It doesn’t cease there. Convertible ’67 VINs should read 157xxxxxx. The seller thought to deceive but probably had no idea that a Convertible’s VIN differs from that of a Sedan (117xxxxxx). He grafted a ’67 Sedan VIN into the ’68 chassis.
More: the dash appears to be from a ’68 or later because there are holes for the padded dash installation and Bondo squished around the corners where something was altered.
What the seller in California did is, literally, criminal. That this seller still is known to be advertising cars constitutes a further danger to other prospective buyers.
Every prospective buyer—that’s you!—should follow these simple rules.
1. Study to know about the type of car which you want to purchase. Do not buy on impulse. Do not buy, then expect to learn about the car later. You are the author of your decisions—make those decisions to be determined decisions!
2. Upon finding a car which looks promising, personally view the vehicle. If this is impossible, have a friend, relative or a hired appraisal firm to view and to critique the car. Make sure that the one who views the car has in hand all of the criteria which you expect of it. Send messages back and forth, make vocal phone calls, send photos back and forth. Ask lots of questions of the seller. If the seller is vague or fails to answer your questions, take that as a prime indication that this is not the car for you. Bill’s wife urged him to fly to California to inspect the car. But, the cost of flying there and back seemed to be a waste of time and money—at the time.
3. Make certain that both VINs are on the car—not “in a drawer somewhere” or just flat missing. Remember—every Volkswagen Beetle has two VINs. The two VINs must agree. Moreover, they must agree with the title papers. Know what the VIN for a Beetle Sedan or Convertible should be.
4. Besides having the seller to properly sign the title and to relinquish all relevant papers, draw up a Bill of Sale, clearly marked—As Is Sale– with an identical copy for both the seller and the buyer. Such a Bill should include complete names, addresses, phone numbers, the VIN of the vehicle, the amount of the sale and the date of the sale. Both the seller and the buyer should sign the Bill. People who don’t take these precautions have prepared themselves for possible disaster.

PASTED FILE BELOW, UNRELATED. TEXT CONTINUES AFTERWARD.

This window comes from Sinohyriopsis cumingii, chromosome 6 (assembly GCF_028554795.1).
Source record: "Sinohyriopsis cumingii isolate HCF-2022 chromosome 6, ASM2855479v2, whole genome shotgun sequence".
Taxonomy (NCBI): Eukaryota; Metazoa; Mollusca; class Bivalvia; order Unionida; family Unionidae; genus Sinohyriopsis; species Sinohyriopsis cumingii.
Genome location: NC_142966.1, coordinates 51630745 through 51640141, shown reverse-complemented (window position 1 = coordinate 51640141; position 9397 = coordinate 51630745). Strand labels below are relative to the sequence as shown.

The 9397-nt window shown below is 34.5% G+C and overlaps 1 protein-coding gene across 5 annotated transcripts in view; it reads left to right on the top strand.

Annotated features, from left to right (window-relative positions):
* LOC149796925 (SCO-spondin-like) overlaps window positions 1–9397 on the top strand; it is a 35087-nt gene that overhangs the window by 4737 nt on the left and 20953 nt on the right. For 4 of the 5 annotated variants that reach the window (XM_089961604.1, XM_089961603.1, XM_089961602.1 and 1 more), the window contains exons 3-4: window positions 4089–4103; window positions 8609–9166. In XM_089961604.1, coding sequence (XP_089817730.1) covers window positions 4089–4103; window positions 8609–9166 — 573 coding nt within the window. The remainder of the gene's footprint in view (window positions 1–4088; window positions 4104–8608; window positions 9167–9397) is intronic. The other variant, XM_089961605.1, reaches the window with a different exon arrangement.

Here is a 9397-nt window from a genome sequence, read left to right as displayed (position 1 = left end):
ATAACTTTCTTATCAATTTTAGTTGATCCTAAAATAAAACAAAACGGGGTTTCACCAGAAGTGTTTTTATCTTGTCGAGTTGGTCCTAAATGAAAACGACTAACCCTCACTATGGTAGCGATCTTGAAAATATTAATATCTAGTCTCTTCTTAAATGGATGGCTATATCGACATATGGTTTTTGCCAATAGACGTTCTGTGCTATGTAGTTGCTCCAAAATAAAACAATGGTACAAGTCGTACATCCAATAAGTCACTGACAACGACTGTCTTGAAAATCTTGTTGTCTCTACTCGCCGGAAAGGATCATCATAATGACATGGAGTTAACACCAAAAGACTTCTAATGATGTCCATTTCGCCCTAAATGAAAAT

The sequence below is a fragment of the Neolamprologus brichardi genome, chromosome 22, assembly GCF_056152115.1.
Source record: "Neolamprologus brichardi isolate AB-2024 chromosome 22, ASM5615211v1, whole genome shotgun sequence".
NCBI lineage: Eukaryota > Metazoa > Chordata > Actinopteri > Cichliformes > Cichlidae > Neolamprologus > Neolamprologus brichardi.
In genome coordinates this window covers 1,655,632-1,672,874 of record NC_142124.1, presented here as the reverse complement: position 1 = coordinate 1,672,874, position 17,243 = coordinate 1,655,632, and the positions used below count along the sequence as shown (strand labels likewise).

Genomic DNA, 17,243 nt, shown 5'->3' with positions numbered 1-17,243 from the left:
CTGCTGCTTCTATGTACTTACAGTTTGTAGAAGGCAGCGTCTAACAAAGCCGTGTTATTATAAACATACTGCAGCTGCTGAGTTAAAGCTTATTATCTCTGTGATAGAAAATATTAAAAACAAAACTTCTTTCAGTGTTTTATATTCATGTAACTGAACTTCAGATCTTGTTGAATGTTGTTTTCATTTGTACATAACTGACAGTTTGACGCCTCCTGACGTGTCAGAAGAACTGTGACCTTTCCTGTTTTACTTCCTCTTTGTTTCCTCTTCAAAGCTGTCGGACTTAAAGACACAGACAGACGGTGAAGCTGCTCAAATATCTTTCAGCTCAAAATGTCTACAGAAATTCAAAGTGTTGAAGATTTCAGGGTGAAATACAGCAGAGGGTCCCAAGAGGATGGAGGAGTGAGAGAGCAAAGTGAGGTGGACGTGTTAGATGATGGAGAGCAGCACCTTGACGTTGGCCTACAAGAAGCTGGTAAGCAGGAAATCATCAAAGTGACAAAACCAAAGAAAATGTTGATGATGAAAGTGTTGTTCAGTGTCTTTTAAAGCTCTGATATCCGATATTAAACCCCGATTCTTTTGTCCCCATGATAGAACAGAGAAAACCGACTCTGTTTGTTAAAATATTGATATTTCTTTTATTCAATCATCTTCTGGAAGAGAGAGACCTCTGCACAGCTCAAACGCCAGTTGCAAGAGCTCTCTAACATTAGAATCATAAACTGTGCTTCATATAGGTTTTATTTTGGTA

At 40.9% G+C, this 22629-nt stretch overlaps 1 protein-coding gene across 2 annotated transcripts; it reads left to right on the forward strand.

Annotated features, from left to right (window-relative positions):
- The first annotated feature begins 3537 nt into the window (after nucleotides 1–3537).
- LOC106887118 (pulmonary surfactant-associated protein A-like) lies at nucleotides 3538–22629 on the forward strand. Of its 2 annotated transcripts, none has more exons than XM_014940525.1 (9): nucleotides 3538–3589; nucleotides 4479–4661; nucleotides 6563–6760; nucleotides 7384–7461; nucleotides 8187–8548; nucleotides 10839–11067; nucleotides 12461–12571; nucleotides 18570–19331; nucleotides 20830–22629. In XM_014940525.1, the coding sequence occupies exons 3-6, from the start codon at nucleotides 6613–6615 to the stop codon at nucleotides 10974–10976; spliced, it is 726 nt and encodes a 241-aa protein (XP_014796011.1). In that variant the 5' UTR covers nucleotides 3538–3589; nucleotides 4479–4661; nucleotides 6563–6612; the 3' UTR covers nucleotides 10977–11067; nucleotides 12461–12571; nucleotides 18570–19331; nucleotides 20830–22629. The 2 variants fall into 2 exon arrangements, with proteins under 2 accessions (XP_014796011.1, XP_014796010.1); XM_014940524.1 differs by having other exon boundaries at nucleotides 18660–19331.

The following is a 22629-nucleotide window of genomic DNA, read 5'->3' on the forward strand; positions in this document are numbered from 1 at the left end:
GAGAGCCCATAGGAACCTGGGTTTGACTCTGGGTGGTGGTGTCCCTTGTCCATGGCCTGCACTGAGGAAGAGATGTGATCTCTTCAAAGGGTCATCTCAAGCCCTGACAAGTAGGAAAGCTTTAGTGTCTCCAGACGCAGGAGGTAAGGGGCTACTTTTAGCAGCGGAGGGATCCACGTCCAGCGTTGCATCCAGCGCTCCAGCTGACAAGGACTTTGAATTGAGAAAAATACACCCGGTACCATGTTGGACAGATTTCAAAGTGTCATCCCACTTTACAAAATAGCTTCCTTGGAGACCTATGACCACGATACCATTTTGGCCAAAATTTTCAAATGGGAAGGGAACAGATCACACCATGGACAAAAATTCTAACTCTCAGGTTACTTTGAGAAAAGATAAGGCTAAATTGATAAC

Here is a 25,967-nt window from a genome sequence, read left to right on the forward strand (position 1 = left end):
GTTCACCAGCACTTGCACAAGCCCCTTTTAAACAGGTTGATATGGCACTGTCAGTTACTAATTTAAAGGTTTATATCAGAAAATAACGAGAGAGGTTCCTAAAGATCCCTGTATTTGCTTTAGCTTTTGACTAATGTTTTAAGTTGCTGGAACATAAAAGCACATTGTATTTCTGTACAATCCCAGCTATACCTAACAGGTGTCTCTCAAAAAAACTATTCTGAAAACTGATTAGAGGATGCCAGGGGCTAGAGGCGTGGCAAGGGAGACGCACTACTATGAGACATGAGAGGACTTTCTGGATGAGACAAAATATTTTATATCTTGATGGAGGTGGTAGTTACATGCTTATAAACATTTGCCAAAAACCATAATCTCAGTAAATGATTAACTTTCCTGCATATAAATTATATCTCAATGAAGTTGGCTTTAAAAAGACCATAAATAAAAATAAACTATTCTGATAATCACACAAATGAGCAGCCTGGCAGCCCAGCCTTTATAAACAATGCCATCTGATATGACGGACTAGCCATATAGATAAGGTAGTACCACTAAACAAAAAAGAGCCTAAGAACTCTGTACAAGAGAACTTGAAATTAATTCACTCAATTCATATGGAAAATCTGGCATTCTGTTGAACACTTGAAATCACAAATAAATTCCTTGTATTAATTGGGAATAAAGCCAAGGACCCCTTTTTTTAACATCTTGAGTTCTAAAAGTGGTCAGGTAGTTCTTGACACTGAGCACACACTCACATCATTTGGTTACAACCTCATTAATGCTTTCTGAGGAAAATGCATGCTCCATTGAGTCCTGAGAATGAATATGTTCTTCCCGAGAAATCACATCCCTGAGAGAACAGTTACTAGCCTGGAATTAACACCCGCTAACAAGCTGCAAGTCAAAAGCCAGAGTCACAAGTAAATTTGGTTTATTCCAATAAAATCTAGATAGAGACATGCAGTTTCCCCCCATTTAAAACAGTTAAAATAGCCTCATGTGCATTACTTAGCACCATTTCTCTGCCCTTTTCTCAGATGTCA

5. At least liability insurance should be at once purchased before the car is to be moved. Make plans accordingly, ahead of time. It’s not a bad idea to have made arrangements with one of the collector insurance companies so that your investment also will be protected. If you use a transport, you may be required to have extra insurance.
Bill has changed plans for his “Dream Convertible”. He now plans to spend less money and time with finishing the vehicle. He hopes just to enjoy the car as a “car”.
I expect more and more of this sort of thing to happen as Beetles become more valuable and complete cars become increasingly scarce. There is that touch of greed in some which propels them to mix-n-match, creating, as Bill said, a Frankenstein. A restored Frankenstein remains a Frankenstein.
We hate to be distrustful but when it comes to parting with thousands of hard-earned dollars…be skeptical…be wise. Vigilance is our guardian!